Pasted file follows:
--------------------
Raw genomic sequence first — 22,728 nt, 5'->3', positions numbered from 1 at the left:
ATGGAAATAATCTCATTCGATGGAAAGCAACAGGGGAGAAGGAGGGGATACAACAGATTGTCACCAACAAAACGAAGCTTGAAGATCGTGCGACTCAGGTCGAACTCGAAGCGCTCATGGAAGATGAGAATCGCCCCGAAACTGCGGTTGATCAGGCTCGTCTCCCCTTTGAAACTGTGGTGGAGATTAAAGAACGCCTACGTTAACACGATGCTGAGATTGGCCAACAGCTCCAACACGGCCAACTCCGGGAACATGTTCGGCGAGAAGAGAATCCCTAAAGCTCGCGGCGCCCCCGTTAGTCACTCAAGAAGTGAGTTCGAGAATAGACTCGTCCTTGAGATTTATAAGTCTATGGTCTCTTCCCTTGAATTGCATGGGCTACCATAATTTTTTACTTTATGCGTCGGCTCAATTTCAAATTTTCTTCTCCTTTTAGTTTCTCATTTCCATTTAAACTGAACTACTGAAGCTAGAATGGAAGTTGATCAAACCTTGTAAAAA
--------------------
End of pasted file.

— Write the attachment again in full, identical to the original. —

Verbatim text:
Raw genomic sequence first — 22,728 nt, 5'->3', positions numbered from 1 at the left:
ATGGAAATAATCTCATTCGATGGAAAGCAACAGGGGAGAAGGAGGGGATACAACAGATTGTCACCAACAAAACGAAGCTTGAAGATCGTGCGACTCAGGTCGAACTCGAAGCGCTCATGGAAGATGAGAATCGCCCCGAAACTGCGGTTGATCAGGCTCGTCTCCCCTTTGAAACTGTGGTGGAGATTAAAGAACGCCTACGTTAACACGATGCTGAGATTGGCCAACAGCTCCAACACGGCCAACTCCGGGAACATGTTCGGCGAGAAGAGAATCCCTAAAGCTCGCGGCGCCCCCGTTAGTCACTCAAGAAGTGAGTTCGAGAATAGACTCGTCCTTGAGATTTATAAGTCTATGGTCTCTTCCCTTGAATTGCATGGGCTACCATAATTTTTTACTTTATGCGTCGGCTCAATTTCAAATTTTCTTCTCCTTTTAGTTTCTCATTTCCATTTAAACTGAACTACTGAAGCTAGAATGGAAGTTGATCAAACCTTGTAAAAA